When travelling in Vietnam, you are sure to come face to face with astounding natural beauty. It boasts of the most majestic and impressive natural landscapes in Southeast Asia, yet so many travellers overlook it. It is rather easy to find yourself entangled in the glimmer of Ho Chi Minh City or the hustle-bustle of Hanoi. In order to find Vietnam’s hidden gems, you have to dig a little deeper. Luckily, we at Un[travel] have compiled a list of the secreted gems of Vietnam. Let’s discover it!
Phong Nha-Ke Bang National Park
Phong Nha- Ke Bang is probably Vietnam’s best-kept secret. This little-known national park consists of some amazing limestone cave complex, earning it recognition as a UNESCO World Heritage Site. Located in the middle of the Annamite Mountain Range in Quang Binh province, the Park comprises an area of 123,326 ha and contains terrestrial and aquatic habitats, sites of natural regeneration, tropical dense forests and savanna and is rich in large, often spectacular and scientifically significant cave systems. The caves that are accessible to visitors include Phong Nha Cave, Paradise Cave and Hang En.
Phong Nha-Ke Bang is home to a rich diversity of fauna and flora. Regular boat rides can take you through the park’s canals, making for a lovely way to enjoy the staggering natural landscape. A large number of faunal and floral species, including hundreds of mammals, reptiles, birds and fish species is what make this park impressive.
Officially the largest cave in the world, Hang Son Dong cave is located right in the middle of park. The beautiful imperfections of stalactites and stalagmites rising from the floor of the cave are truly congruent to fanciful imaginations.
The journey to Hang Son Doong is not for the faint-hearted. It involves two days of intense jungle trekking and river crossings to reach the entrance. Once inside you are expected to abseil, climb, crawl and swim through underground rivers to arrive at the end of the cave. It’s an adventure like no other.
Bong Lai Valley is a few kilometres outside of Phong Nha and full of beautiful farms. Biking through the narrow roads offers a glimpse into the everyday life of the local families and farmers. You can also look for kayaking at the stream on Chay River Nuoc Mooc to feel the calm river with clear blue water bottom is as good as jade wealth together. Enjoy spring baths and river baths in these caves. Prepare to get dirty and have some primitive fun in Dark Cave.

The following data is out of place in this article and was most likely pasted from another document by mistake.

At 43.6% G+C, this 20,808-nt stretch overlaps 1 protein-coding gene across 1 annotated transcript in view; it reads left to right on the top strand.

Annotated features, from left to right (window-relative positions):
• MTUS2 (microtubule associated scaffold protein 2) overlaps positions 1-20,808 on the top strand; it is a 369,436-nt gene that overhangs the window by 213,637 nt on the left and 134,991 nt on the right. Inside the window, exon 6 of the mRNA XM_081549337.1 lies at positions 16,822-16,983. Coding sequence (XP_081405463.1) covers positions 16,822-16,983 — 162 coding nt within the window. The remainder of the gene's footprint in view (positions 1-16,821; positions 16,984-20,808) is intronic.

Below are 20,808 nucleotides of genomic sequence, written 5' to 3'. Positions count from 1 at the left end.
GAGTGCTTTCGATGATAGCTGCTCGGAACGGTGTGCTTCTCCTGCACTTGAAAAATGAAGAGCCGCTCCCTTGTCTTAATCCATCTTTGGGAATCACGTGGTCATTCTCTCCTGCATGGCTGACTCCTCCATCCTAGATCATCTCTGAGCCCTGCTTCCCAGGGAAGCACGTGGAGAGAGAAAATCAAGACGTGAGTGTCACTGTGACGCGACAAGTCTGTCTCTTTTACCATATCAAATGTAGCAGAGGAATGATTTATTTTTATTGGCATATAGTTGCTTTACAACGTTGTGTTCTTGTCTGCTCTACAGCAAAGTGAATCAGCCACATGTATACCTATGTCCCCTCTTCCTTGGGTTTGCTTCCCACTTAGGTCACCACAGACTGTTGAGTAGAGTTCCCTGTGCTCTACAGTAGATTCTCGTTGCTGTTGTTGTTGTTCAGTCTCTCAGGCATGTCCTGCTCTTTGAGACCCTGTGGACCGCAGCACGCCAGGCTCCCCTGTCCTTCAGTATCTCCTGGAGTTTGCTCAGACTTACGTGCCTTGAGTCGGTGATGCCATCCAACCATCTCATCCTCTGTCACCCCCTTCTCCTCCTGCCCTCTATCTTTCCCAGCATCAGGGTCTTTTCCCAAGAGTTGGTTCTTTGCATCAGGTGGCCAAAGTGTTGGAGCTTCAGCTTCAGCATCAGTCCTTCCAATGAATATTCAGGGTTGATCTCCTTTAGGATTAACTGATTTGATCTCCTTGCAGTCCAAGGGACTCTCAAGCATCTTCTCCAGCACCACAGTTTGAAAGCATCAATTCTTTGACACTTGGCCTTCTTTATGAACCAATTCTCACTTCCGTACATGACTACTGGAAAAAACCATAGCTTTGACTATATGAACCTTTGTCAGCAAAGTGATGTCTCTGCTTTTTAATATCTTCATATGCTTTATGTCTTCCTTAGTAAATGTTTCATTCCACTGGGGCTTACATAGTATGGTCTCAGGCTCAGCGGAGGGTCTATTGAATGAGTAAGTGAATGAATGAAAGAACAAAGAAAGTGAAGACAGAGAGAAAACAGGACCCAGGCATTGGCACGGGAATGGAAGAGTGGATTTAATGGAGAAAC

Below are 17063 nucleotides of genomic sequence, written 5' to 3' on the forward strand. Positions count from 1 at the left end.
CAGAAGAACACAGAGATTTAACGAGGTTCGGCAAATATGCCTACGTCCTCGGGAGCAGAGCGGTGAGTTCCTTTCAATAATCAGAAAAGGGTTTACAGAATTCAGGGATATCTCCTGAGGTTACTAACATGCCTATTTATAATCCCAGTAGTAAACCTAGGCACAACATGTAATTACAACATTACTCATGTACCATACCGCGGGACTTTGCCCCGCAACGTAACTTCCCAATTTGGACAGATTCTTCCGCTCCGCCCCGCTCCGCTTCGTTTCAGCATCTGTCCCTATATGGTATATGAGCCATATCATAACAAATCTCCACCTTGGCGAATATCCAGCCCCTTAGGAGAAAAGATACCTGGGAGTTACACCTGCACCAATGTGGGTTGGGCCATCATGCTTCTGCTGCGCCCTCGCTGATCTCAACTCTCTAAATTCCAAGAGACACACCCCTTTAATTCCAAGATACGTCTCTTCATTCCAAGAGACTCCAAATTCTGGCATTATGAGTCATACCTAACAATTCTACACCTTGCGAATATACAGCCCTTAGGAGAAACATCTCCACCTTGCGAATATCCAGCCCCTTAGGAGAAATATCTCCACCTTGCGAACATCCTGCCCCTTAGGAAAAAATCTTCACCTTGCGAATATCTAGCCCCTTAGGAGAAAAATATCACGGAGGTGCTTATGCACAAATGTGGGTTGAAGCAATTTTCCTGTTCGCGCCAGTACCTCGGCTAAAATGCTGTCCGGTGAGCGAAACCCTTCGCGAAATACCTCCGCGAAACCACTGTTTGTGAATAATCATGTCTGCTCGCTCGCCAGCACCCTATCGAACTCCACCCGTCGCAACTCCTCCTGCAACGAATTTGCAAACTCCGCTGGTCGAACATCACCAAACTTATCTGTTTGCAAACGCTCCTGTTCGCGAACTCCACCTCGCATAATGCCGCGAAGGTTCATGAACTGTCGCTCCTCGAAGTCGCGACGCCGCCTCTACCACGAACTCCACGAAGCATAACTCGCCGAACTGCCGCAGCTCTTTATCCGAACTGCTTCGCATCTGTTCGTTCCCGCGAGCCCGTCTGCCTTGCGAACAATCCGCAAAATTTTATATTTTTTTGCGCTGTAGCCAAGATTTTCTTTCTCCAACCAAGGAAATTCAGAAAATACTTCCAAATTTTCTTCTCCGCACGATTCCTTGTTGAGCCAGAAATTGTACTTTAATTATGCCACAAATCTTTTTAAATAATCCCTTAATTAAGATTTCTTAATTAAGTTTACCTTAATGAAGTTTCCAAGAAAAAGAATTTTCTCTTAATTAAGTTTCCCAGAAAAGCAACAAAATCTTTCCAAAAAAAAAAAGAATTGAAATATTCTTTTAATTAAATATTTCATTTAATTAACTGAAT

Credits : Citypassguide
A three-hour drive from the manic atmosphere of Hanoi, the impossibly scenic rural district of Mai Châu, could be one of the region’s you would love to reach. Nestled between two towering cliffs and surrounded by emerald green paddies, it is a charming sight as you approach down the windy cliff side road and the villages makes an ideal stopover for photography buffs and those who love to hike and bike. The village is small and blend seamlessly with the environment. Listen to the sound of nature, the delicate birdsong, the mumbles of the buffaloes, the squawk of the chickens, and the children playing freely in the fields. The surrounding countryside, idyllic rural scenes and stay at a traditional stilt house make for a true Vietnamese experience that could easily charm you into staying longer than intended.
A short trek from the Ban Lac Village to the H’mong is a ideal way to see the colours of nature village Take in the views of the valley, meet the local people, see them working diligently in the fields, engaging in craft works or proficiently weaving gorgeous textiles.
The well preserved Pu Luong Nature Reserve is another such place where you find rich, primary tropical rainforest, limestone peaks and fertile agricultural land. Nothing is more pleasing than enjoying a local wine and seeing young men and women perform the traditional Thai folk dancing in which stories of traditional life in rural Vietnam are recreated as dances.